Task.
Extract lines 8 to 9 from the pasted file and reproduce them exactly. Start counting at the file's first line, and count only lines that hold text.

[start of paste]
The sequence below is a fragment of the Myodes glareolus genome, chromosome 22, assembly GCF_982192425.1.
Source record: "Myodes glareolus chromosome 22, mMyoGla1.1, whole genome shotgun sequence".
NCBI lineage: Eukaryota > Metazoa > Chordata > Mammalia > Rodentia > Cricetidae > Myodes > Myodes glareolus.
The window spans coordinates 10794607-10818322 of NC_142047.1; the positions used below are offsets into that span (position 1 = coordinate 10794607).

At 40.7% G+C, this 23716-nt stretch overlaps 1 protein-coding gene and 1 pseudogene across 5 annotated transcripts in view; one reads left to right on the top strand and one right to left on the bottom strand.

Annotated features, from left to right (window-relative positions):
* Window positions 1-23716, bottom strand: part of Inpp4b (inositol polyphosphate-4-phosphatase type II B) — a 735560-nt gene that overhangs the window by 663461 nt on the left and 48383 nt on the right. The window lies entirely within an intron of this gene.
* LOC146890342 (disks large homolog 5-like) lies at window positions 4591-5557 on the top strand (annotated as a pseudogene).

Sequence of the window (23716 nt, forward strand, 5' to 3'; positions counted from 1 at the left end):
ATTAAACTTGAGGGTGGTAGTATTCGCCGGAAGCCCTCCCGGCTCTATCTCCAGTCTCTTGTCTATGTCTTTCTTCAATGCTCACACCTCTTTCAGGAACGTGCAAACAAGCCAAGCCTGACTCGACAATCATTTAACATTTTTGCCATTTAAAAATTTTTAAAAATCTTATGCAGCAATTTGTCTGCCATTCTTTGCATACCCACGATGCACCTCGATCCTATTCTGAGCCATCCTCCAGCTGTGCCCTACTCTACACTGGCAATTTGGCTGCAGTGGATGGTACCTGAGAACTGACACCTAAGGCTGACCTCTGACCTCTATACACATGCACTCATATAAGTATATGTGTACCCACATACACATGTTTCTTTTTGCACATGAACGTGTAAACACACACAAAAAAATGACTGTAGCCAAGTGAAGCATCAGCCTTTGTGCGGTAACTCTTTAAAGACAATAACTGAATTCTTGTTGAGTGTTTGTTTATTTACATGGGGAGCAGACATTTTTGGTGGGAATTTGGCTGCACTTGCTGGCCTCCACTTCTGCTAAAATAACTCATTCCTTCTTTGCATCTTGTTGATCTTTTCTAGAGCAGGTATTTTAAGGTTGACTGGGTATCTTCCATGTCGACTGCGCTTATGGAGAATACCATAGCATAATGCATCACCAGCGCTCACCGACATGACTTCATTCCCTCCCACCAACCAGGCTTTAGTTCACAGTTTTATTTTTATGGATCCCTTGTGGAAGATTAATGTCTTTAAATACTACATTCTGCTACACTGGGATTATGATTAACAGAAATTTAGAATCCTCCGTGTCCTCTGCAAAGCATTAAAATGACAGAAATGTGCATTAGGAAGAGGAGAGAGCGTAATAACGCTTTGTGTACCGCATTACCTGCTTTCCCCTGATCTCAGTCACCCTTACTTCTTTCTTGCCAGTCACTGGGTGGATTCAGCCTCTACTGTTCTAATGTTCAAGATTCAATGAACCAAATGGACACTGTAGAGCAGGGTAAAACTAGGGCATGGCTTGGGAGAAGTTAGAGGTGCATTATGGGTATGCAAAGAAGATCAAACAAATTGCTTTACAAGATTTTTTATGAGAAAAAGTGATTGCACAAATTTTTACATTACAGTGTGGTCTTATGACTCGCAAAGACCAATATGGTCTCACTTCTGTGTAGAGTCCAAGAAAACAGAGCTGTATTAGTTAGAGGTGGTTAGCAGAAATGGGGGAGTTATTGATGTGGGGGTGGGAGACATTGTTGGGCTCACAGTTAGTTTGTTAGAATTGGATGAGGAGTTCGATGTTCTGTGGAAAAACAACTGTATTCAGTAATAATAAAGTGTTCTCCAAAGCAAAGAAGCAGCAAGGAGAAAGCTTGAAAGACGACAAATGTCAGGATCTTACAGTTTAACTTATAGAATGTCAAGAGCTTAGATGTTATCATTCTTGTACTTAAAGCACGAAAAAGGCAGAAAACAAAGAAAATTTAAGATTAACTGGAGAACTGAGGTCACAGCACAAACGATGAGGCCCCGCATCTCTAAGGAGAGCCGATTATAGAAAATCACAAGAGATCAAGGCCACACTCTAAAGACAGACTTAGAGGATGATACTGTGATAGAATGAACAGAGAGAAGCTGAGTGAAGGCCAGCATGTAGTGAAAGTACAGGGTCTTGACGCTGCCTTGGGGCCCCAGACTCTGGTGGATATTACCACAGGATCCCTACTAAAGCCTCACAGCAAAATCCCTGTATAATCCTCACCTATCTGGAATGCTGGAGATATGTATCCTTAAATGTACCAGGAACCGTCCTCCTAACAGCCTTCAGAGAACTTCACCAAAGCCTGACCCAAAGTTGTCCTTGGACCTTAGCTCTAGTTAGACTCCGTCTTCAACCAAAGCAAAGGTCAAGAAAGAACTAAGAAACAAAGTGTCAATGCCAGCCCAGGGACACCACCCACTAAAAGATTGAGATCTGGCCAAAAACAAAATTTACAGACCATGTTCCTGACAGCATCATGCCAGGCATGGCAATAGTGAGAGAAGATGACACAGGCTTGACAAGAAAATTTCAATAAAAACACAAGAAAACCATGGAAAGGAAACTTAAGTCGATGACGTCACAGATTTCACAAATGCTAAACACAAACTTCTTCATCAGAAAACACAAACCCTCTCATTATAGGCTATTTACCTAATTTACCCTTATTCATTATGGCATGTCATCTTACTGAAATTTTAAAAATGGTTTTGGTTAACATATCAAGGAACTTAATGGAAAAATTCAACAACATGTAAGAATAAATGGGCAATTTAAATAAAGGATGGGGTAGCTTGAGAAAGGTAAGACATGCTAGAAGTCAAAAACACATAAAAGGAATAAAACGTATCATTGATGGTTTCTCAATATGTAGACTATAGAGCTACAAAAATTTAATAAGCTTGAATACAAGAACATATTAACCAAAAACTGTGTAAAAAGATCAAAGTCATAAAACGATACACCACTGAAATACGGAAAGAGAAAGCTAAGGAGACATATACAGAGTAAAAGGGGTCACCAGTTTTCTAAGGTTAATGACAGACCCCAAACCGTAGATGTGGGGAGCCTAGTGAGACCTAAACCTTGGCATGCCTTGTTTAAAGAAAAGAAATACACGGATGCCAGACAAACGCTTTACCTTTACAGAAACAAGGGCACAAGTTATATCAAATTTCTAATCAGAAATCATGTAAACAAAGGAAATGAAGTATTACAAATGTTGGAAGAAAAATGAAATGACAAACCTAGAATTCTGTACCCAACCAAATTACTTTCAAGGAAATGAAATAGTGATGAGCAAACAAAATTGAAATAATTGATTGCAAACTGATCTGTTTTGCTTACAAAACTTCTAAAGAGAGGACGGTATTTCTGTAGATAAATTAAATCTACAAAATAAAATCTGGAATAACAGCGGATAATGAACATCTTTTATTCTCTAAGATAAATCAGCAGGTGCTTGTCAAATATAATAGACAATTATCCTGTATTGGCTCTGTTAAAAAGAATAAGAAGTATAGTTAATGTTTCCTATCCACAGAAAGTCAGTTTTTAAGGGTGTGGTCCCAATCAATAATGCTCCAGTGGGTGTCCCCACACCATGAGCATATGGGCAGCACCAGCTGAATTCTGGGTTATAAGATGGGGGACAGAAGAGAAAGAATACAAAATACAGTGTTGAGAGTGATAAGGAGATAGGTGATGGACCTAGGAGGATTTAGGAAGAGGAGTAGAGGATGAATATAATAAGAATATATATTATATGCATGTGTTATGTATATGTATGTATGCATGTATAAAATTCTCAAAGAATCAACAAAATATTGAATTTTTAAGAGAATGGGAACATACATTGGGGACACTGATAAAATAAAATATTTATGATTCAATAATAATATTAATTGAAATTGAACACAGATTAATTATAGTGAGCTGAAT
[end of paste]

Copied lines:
* LOC146890342 (disks large homolog 5-like) lies at window positions 4591-5557 on the top strand (annotated as a pseudogene).

Sequence of the window (23716 nt, forward strand, 5' to 3'; positions counted from 1 at the left end):